These limitations do not apply in the case of indirect intervention, for example, via air control using exhaust gas recirculation. Because indirect intervention is at least equivalent or better in terms of emissions, indirect intervention in the air amount is preferred.

SUMMARY

Because errors in the injected amount may have a negative effect on driving performance, according to the present invention, the correction value affects the fuel amount and/or the air amount. The correction value affecting the fuel amount is limited to a maximum value in this context. Using this procedure, effects on both exhaust gas emissions and driving performance may be compensated for. In an example embodiment, the entire error is compensated by a direct intervention. If this is not possible, the remaining error is compensated by an indirect intervention. Direct intervention affects the fuel amount, while indirect intervention affects the air amount. According to the present invention, the error in the fuel amount which corresponds to the difference between the actual and desired fuel amounts is partly compensated by a direct intervention in the metering and by adjustment of the air mass to the residual error in the fuel amount.

It is particularly advantageous if the type of intervention is selected as a function of the operating state of the engine. This is accomplished in particular by the fact that the limitation and thus the proportion of direct intervention is defined as a function of the operating states and is thus continuously adjusted. The rotational speed and/or a quantity characterizing the load on the engine may be used as performance characteristics.

The first and/or second correction value may be adapted. This means that in states in which the correction values may be determined, the correction values are saved in one or more characteristics maps as a function of the operating state of the engine, or quantities usable for computing the correction values by a mathematical method are determined and saved. In states in which the correction values may not be determined, the saved correction values or the saved quantities are used.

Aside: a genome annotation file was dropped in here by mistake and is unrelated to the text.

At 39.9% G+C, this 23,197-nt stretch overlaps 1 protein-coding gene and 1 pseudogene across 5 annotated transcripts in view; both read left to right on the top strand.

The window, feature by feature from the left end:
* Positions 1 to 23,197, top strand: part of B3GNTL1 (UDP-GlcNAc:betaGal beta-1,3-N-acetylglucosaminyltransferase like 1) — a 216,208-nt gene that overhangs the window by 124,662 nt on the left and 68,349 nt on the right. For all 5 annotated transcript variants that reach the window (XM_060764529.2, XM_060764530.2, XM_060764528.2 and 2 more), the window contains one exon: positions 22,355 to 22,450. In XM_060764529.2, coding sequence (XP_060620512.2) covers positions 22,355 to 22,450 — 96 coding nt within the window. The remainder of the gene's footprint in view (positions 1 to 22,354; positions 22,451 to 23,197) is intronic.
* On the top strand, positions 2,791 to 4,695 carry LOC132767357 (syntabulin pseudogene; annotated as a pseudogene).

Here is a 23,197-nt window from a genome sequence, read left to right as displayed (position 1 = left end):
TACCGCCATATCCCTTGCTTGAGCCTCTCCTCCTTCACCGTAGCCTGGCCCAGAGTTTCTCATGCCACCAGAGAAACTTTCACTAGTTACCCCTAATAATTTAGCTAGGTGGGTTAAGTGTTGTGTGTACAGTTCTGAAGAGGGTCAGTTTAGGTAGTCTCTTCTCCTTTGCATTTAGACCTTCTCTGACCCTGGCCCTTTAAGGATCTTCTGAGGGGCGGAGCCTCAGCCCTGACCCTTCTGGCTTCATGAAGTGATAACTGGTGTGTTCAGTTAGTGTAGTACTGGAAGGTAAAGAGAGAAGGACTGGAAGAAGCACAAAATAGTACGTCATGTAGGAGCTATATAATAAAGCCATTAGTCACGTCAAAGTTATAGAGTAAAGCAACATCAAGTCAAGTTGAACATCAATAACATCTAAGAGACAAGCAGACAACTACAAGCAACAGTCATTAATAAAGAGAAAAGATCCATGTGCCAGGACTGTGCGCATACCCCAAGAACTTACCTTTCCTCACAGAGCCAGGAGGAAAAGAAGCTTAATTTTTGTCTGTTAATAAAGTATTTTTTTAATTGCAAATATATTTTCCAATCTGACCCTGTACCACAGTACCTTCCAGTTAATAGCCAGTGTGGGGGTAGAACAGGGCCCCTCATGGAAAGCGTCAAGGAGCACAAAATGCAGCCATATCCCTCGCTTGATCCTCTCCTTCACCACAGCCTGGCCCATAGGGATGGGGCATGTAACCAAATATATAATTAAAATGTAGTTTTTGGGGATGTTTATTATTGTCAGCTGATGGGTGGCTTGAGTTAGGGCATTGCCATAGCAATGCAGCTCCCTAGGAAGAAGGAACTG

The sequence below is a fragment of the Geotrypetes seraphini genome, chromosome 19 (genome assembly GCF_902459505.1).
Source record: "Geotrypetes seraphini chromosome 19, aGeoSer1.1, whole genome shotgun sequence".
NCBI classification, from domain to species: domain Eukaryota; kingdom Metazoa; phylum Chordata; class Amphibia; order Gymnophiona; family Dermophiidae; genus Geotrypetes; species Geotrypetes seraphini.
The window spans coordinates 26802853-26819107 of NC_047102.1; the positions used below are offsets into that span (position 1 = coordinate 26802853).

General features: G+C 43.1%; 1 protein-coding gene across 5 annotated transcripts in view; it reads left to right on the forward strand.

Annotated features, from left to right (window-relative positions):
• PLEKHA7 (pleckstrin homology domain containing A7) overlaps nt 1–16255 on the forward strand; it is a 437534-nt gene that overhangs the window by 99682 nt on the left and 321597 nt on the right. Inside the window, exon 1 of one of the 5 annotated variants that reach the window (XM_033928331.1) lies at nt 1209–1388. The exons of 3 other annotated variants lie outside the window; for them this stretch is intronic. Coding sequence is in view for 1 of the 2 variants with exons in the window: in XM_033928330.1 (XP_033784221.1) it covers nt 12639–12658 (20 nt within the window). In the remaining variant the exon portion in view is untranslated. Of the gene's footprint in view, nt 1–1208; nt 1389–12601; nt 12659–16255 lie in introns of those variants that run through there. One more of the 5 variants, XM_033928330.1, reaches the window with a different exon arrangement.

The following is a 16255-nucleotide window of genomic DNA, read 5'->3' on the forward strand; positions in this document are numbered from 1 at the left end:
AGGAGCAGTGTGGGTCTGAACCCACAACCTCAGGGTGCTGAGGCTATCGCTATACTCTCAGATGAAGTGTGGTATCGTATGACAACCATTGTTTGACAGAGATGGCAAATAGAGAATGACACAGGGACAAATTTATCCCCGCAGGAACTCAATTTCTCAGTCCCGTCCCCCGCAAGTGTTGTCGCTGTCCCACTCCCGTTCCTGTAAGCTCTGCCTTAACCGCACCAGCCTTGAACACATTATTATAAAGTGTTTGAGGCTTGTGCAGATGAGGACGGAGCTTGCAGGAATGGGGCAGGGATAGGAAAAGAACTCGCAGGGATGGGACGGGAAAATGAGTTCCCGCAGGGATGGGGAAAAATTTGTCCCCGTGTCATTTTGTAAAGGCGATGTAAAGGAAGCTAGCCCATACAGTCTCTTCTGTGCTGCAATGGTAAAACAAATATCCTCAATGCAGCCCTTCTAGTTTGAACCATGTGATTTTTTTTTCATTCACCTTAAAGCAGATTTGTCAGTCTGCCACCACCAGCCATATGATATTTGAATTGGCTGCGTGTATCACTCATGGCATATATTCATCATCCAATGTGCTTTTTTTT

In an example embodiment, the cylinders of the engine are divided into at least two groups, and different second correction values are defined for the different groups. This means that the mean fuel amount error of both groups is corrected via a fuel amount intervention. The residual and/or individual errors of the individual groups are compensated via an indirect intervention.

Up to a certain error, correction may take place via a fuel amount intervention. For greater and/or asymmetric errors, an additional correction is performed via an air amount intervention.

BRIEF DESCRIPTION OF THE DRAWINGS

FIG. 1 shows a block diagram illustrating an example embodiment of the device according to the present invention.

FIGS. 2 and 3 show block diagrams illustrating example embodiments of the present invention in the context of an internal combustion engine in which the cylinders of the engine are divided into at least two groups.

DETAILED DESCRIPTION

The present invention is described below using the example of the amount of fuel to be injected. Instead of the fuel amount, quantities characterizing the fuel amount may also be used. Torque quantities, fuel volumes, and/or activation times of respective actuators may be used in particular.